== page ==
Additionally, animations that take 200–300ms should be truncated to 100–150ms on desktop web. This is because desktop web lacks the physicality users are accustomed to on mobile devices, causing animations over 300ms to feel laggy and unresponsive. Screen transitions should generally be avoided on desktop web.
If a movement animation is required for a desktop flow, consider only showing the beginning and end of the animation so that users perceive the full range of movement without compromising the experience.
Easing refers to the acceleration pattern of any given animation. Objects in the real world rarely move at a linear pace. They are often accelerating and decelerating as they move. Developing a keen sense for how to ease your animations will help them feel natural and well crafted. Animations that use no easing or improper acceleration patterns often feel elementary and flawed. Our system incorporates five easing curves that cover a diverse range of use cases:
- Standard (ease-in-out)
- Acceleration (ease-in)
- Deceleration (ease-out)
- Linear (no ease)
- Bounce (modified Standard curve)
Our primary curves are modified from system defaults for ease-in-out, ease-in, and ease-out, so please use the corresponding curve functions whenever possible.
Cubic-bezier function: [0.50, 0.00, 0.20, 1.00]
The standard easing curve is the most commonly used. It uses an asymmetric ease-in-out pattern to reflect the natural pace of objects as they begin to move and come to rest. This curve will work for most transformations (scale, rotation, position), giving life to the elements on screen without compromising the user’s experience.
Cubic-bezier function: [0.40, 0.00, 0.90, 0.30]
The acceleration easing curve is best used with controlling the movement of an object that begins at rest in view and moves outside of view. It creates a natural sense of energy building as an object exits without drawing attention to the object as it exits. Perhaps the most common use of this curve is found on the exit animation of a bottom sheet. The sheet slowly builds momentum then moves quickly out of sight, where, presumably, it slows to a rest off-screen.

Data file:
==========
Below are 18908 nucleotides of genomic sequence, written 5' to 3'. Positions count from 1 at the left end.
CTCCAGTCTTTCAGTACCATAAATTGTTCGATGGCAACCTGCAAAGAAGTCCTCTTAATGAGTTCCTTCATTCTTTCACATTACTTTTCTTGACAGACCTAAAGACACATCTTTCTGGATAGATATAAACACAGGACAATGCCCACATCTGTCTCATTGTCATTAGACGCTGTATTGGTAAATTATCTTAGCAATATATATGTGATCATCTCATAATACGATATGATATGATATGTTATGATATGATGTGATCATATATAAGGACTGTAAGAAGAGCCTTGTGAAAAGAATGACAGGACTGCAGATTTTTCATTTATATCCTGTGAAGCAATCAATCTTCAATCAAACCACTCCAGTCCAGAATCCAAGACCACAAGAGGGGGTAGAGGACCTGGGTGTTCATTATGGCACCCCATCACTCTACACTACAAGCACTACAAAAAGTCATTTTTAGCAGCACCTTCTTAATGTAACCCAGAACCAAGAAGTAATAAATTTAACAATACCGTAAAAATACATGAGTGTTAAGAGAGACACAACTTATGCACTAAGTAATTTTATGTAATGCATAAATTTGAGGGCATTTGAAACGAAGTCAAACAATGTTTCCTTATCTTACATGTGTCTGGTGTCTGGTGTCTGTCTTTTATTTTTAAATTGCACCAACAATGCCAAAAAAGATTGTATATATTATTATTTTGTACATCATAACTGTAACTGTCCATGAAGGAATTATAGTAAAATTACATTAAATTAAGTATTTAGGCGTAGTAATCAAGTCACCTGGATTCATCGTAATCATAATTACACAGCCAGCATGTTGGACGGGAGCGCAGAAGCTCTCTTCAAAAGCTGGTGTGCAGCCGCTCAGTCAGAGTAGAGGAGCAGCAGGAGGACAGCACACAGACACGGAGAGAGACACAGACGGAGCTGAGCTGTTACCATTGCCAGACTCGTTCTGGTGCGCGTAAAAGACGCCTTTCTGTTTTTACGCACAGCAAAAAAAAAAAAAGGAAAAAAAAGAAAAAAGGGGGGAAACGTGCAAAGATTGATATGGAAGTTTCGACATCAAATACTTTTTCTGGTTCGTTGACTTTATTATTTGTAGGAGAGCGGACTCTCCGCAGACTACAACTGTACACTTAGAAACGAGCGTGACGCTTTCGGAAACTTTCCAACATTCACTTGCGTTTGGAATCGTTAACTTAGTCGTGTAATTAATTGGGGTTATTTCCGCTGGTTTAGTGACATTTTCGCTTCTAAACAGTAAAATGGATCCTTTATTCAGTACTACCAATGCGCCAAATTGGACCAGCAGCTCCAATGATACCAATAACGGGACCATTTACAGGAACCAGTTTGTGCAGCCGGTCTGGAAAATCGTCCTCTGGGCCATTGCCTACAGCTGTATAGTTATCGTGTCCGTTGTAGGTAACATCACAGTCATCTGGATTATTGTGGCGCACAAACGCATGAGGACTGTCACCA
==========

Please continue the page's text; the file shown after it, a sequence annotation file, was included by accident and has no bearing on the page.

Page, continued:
Cubic-bezier function: [0.20, 0.20, 0.10, 1.00]
The deceleration curve functions much like the acceleration curve, only in reverse. It is best used when an object is entering the screen or field of view for the first time. It implies that the object began moving outside of the screen and is arriving at full velocity. The shallow ease at the end of the curve adds extra emphasis on the arrival of the object without being distracting.
Cubic-bezier function: [0.00, 0.00, 1.00, 1.00]
The linear “curve” is a straight line, having no impact on the acceleration rate of your animation. Because this curve implies no sense of acceleration or deceleration, it often feels unnatural and sluggish. It is, however, very useful for some property animations, or for slow, steady movement. Linear easing curves are most often used when animating the opacity of an element so that the fading in or out is understated and natural. Even still, some transitions will require an eased opacity for the animation to appear cohesive. In most cases, linear is not the correct curve to use. When in doubt, use the standard easing curve.
Cubic-bezier function: [0.50, 0.00, 0.20, 1.40]
The bounce curve is an exaggerated variant on our standard curve, offering a quick overshoot at the end of the animation. Animations utilizing the bounce curve will attract a lot of attention, and can be overly distracting at times. Use these rarely, only when a component calls for exaggerated movement. Overuse of this curve will change the voice/tone of our product substantially, detracting from the professional, understated voice that is appropriate for our product and the financial institutions we serve.
Voice & Tone
Because our product serves a wide variety of financial institutions, all motion within the product should be crafted to suitably fit a wide variety of contexts. In order to achieve this, all animations should be subtle, without frill, and minimal in essence. Bounce movements should rarely be used. The speed of each animation should be quick enough to feel responsive, but slow enough to convey a relaxed yet professional voice.
All animations should be designed keeping the financial institution’s brand position in mind. The motion should reflect a voice of professionalism, trustworthiness, and stability.